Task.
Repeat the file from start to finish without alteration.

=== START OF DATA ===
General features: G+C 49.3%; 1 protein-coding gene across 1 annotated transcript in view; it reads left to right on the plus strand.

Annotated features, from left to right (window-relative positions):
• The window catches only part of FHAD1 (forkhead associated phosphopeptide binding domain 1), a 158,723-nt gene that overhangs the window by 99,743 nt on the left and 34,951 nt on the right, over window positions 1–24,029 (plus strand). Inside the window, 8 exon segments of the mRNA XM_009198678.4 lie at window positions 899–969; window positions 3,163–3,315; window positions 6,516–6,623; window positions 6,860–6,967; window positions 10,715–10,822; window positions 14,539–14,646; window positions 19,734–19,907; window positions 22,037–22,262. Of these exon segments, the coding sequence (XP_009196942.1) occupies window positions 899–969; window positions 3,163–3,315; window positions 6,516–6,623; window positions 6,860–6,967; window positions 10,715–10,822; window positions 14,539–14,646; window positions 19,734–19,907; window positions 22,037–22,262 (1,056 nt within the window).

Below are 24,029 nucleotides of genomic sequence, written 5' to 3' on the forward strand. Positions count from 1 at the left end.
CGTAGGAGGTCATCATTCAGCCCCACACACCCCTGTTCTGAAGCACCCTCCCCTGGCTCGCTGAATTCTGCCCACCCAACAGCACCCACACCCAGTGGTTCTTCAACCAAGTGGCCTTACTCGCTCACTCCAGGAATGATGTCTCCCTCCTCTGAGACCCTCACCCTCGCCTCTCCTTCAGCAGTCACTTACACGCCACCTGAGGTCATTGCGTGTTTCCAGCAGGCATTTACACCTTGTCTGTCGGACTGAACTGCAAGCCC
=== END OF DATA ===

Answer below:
General features: G+C 49.3%; 1 protein-coding gene across 1 annotated transcript in view; it reads left to right on the plus strand.

Annotated features, from left to right (window-relative positions):
• The window catches only part of FHAD1 (forkhead associated phosphopeptide binding domain 1), a 158,723-nt gene that overhangs the window by 99,743 nt on the left and 34,951 nt on the right, over window positions 1–24,029 (plus strand). Inside the window, 8 exon segments of the mRNA XM_009198678.4 lie at window positions 899–969; window positions 3,163–3,315; window positions 6,516–6,623; window positions 6,860–6,967; window positions 10,715–10,822; window positions 14,539–14,646; window positions 19,734–19,907; window positions 22,037–22,262. Of these exon segments, the coding sequence (XP_009196942.1) occupies window positions 899–969; window positions 3,163–3,315; window positions 6,516–6,623; window positions 6,860–6,967; window positions 10,715–10,822; window positions 14,539–14,646; window positions 19,734–19,907; window positions 22,037–22,262 (1,056 nt within the window).

Below are 24,029 nucleotides of genomic sequence, written 5' to 3' on the forward strand. Positions count from 1 at the left end.
CGTAGGAGGTCATCATTCAGCCCCACACACCCCTGTTCTGAAGCACCCTCCCCTGGCTCGCTGAATTCTGCCCACCCAACAGCACCCACACCCAGTGGTTCTTCAACCAAGTGGCCTTACTCGCTCACTCCAGGAATGATGTCTCCCTCCTCTGAGACCCTCACCCTCGCCTCTCCTTCAGCAGTCACTTACACGCCACCTGAGGTCATTGCGTGTTTCCAGCAGGCATTTACACCTTGTCTGTCGGACTGAACTGCAAGCCC